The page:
This book is structured as a number of short stories about the dignities and indignities of age and memory, all centered around a woman who finds herself in an assisted living facility.

The writing is not, I would say, particularly good. It is New Yorker-core but overdoses on length and pathos; it is a bit like a bad episode of This American Life. There is a listicality to the writing that grates fairly quickly, in no small part due to how unoriginal the listicality is (Joe Brainard's take on the transcendence of the mundane in I Remember feels like a much purer articulation of the form.)

There is one thing that sticks with me through this book, which is the group of titular Swimmers from which the stories move on much too quickly. The idea of this group — an identity separate from work, from age or race or sex or wealth, held together not even by love of swimming or by aptitude but of shared sanctity — is really quite beautiful. I think it will stick with me for a long time.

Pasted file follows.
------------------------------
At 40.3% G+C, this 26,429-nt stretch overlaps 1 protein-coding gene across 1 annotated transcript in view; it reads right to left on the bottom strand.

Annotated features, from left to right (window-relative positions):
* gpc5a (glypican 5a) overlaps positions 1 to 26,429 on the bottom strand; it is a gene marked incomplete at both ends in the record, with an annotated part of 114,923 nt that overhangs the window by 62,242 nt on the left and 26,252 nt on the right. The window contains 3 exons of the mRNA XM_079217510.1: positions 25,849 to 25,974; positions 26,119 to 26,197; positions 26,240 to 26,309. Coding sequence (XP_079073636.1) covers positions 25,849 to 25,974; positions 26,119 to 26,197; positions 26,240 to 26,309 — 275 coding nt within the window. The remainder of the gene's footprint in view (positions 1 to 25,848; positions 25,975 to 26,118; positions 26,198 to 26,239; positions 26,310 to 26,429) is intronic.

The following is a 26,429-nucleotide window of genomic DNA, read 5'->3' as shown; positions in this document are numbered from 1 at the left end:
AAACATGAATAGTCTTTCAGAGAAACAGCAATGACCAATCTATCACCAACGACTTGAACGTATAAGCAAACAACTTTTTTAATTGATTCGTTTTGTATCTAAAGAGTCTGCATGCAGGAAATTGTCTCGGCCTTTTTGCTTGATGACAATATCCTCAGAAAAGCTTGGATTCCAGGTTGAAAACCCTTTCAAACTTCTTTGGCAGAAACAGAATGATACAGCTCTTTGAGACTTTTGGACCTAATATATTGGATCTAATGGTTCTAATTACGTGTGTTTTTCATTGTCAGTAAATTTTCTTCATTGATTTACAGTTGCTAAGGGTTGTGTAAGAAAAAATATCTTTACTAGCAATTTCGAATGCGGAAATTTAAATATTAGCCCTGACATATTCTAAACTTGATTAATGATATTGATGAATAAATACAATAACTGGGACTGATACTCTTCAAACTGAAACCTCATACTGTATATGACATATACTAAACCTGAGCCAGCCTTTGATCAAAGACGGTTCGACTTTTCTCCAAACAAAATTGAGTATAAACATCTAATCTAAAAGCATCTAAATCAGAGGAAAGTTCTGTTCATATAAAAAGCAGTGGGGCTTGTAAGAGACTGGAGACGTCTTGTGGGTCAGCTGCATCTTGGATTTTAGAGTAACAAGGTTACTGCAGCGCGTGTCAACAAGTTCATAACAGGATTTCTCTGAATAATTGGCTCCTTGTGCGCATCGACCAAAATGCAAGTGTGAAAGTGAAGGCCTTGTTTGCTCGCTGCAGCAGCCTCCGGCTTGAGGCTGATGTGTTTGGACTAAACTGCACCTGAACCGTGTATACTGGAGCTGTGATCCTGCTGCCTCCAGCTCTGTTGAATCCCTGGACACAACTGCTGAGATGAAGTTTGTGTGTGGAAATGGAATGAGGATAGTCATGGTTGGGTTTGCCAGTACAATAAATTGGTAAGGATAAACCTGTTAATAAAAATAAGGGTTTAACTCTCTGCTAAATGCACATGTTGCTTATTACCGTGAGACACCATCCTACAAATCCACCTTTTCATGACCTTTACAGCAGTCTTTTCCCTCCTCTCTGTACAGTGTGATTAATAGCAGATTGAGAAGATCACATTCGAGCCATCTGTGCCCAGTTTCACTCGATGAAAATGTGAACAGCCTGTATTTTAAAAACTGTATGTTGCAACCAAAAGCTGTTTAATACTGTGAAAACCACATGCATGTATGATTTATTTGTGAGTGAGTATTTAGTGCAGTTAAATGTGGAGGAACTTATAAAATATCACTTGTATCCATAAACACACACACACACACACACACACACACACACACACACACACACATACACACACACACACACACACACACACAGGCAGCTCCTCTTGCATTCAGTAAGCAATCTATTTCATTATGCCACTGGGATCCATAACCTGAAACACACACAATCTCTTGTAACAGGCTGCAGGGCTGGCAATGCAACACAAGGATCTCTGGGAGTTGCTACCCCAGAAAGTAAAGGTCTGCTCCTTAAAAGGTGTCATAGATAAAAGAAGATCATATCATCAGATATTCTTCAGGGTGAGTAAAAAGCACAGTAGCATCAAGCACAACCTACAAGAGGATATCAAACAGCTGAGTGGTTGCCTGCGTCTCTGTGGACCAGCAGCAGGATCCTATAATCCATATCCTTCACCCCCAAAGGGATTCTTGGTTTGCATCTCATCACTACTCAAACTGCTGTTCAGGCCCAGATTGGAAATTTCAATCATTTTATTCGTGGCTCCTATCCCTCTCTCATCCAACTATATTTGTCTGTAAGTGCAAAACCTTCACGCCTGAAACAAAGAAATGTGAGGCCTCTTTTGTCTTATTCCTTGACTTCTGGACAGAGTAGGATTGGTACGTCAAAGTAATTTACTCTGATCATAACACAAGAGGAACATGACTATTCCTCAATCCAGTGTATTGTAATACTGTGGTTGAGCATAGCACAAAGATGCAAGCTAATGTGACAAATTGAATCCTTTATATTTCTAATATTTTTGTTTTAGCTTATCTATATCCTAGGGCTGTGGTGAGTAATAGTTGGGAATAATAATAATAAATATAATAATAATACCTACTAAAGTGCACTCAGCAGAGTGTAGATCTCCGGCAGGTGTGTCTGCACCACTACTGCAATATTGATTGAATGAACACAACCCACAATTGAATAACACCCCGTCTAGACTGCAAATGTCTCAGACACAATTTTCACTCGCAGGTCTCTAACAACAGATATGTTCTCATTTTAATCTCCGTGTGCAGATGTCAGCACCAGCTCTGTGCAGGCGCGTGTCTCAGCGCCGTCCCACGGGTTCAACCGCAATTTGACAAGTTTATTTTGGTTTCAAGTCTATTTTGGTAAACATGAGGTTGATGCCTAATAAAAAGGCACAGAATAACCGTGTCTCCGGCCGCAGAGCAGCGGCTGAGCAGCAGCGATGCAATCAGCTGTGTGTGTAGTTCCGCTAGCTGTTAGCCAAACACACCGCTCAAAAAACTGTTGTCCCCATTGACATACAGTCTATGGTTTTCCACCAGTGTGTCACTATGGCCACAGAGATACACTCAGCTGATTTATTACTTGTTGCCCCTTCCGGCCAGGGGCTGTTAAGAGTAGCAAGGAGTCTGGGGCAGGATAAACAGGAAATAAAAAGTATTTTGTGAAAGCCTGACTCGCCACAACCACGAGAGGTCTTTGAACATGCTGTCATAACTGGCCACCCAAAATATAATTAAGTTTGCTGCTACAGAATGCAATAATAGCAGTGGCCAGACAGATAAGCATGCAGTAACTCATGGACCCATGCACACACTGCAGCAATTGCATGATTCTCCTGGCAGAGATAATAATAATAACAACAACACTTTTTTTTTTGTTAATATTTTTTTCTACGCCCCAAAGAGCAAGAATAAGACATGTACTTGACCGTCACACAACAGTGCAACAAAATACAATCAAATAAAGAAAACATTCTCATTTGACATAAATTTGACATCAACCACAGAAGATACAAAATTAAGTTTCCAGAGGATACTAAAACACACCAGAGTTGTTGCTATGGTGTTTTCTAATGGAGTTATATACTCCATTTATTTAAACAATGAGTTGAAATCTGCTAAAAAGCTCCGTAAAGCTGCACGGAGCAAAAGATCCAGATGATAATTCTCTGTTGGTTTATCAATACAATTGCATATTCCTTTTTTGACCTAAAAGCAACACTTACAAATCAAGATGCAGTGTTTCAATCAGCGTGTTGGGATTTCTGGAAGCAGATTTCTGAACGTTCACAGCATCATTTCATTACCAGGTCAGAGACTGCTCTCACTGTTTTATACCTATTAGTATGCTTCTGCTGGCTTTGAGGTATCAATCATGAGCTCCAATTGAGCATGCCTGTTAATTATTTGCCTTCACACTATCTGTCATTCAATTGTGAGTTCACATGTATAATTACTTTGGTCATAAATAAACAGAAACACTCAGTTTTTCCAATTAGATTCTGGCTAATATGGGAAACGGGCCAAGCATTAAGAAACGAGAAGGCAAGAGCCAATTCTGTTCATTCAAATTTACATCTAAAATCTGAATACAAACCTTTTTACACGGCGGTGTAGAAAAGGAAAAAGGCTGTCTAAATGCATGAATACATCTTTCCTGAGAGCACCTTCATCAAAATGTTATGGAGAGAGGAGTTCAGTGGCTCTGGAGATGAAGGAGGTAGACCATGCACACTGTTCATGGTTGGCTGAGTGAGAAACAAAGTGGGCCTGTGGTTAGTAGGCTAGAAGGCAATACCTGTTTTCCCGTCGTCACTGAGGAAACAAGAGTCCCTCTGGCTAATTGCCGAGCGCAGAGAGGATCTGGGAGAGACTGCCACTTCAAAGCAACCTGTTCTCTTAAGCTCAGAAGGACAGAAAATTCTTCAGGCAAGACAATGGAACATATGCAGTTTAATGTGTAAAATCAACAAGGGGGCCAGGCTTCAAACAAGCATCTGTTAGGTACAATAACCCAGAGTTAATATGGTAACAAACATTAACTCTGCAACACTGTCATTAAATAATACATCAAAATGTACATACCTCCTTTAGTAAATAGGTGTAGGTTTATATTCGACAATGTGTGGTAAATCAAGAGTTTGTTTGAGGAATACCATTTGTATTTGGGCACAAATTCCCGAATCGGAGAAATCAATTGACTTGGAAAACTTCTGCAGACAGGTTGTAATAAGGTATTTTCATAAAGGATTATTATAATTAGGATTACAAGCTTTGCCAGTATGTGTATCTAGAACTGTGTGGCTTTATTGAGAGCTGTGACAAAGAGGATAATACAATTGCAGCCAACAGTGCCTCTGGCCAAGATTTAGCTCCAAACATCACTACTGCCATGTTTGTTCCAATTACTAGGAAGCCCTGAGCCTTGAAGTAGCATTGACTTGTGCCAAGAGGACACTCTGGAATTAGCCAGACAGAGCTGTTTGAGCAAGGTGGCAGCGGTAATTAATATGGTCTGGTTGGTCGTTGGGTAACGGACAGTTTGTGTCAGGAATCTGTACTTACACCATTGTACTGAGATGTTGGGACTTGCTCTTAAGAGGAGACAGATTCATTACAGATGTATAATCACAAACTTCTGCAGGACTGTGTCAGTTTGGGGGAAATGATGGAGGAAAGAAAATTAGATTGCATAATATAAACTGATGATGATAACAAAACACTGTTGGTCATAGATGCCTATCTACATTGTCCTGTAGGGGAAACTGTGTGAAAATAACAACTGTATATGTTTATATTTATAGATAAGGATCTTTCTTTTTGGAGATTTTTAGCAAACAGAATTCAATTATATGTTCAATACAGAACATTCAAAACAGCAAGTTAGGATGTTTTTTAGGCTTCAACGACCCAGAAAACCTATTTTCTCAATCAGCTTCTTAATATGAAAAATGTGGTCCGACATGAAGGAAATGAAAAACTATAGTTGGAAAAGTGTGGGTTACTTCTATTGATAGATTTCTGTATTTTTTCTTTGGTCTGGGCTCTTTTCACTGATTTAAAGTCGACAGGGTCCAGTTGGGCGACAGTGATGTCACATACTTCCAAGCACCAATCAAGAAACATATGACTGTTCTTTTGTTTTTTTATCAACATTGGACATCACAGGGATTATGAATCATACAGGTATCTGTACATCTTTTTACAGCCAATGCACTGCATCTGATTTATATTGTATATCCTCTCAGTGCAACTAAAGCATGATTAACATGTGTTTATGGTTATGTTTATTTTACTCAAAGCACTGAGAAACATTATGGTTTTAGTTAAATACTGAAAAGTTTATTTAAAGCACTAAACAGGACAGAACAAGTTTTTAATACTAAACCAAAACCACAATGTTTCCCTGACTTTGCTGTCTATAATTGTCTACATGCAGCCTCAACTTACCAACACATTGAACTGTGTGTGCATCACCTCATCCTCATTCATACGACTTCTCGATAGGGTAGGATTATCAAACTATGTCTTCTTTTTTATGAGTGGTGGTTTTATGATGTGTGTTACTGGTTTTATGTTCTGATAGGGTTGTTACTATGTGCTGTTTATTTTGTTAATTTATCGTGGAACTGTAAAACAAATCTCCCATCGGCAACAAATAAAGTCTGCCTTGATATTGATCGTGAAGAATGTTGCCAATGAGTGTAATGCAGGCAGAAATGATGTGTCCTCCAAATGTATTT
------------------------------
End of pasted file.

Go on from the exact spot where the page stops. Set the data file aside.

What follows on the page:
Here at Belavista, everybody knows.

Just ten minutes ago, I was running through the grass.

Lightning bolt
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